The number of U.S. cases of Merkel cell carcinoma, an often-fatal skin cancer, is rising about six times faster than most other cancers and at nearly twice the rate of the more-common melanoma.
The Journal of the American Academy of Dermatology‘s March issue reports the finding, which is based on research conducted at the University of Washington School of Medicine. The finding also will be presented at the academy’s annual meeting by Paul Nghiem, a professor and chair of dermatology at the school, and Kelly Paulson, a UW senior fellow in hematology and oncology.
About 2,500 people are diagnosed with Merkel cell cancer every year in the United States currently. Incidence is projected to surpass 3,200 by 2025, data suggests. This reflects “the baby boomer generation, which is aging into the stage of life in which the cancer’s risk rises steeply,” said Paulson, the paper’s lead author.
“This is important because Merkel cancer is two to three times more likely to recur and to be fatal than melanoma,” she said, “and physicians’ awareness and education on Merkel cancer and how to manage has been very limited.”
Because melanoma incidence has increased in recent decades, the researchers suspected that Merkel cell cancer incidence was increasing, too. After examining data from the National Cancer Institute’s SEER-18 registry, they found that it was rising even more than they had anticipated.
Merkel cells exist in the epidermis, the outer layer of skin, and at highest density on the fingertips and lips/face. They communicate touch-related information such as pressure and texture to the brain and may have additional functions not yet understood. Merkel cell carcinoma was so named because the tumor cells resemble Merkel cells.
For a long time, the disease was almost unheard of. Ten years ago cases began to accumulate, however it was estimated at just 1,500 to 1,800 cases a year in the United States. Merkel cancer experts now think incidence was actually higher but that some cases were misdiagnosed.
“At that time, we had no effective treatments for this rare cancer if it spread and knew little about its pathophysiology,” Paulson said. “But in the past decade, the virus that causes Merkel cell cancer was discovered, and we recognized the immune system’s critical importance in controlling it.”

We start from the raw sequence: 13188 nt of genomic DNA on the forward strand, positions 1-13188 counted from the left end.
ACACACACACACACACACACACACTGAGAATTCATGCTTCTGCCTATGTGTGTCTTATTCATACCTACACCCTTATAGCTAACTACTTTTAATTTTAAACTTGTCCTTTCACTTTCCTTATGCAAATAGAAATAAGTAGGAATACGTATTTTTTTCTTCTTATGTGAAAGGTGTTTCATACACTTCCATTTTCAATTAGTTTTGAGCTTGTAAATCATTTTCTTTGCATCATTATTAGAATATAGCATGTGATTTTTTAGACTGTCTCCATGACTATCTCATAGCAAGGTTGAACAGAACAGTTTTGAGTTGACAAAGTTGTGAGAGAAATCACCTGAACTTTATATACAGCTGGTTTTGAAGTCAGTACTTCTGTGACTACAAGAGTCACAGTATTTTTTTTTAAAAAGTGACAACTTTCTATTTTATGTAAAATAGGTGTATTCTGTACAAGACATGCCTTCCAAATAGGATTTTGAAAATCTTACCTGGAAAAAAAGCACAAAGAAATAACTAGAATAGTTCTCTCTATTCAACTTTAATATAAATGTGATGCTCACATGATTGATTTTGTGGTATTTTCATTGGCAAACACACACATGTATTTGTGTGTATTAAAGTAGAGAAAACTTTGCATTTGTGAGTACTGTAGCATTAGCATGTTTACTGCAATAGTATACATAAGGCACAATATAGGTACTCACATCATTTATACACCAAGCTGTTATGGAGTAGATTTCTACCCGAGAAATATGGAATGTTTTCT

Nghiem, the paper’s corresponding author, and Paulson are also investigators at the Fred Hutchinson Cancer Research Center. Nghiem is one of the world’s foremost experts on Merkel cell cancer; his research has identified genetic mutations that may pose vulnerability to the disease, and a blood test to discern which Merkel cancer patients are more susceptible to recurrence.
“We know several … of the tricks that [Merkel cell cancer] has used to evade the immune system,” he said, among them, ones that can be addressed with therapies available today.
Immunotherapies have demonstrated efficacy in Merkel cell cancer in clinical trials. Nghiem, Paulson and Shailender Bhatia, a UW professor in hematology and oncology, are currently conducting a trial to discern whether immunotherapy can prevent disease recurrence for the patients who have completed surgery and/or radiation for Merkel cancer that has spread to nearby lymph nodes.
Disconcertingly, many people have no visible skin lesion when they are diagnosed with this cancer, Nghiem said.
“We think that some people will have a Merkel cell carcinoma arise on the skin, have it spread to their lymph nodes and, around the same time, the primary lesion will go away,” he said. Researchers think the Merkel cell virus can be dormant in the body for a period of years and then emerge fully when the person’s immune system is weakened – in some cases due to advancing age.
In any case, Paulson added, it’s important for primary-care providers, dermatologists and medical oncologists to know that these cases will be increasing, and to be looking for red or purple lesions, especially among baby-boomer patients.
Source: University of Washington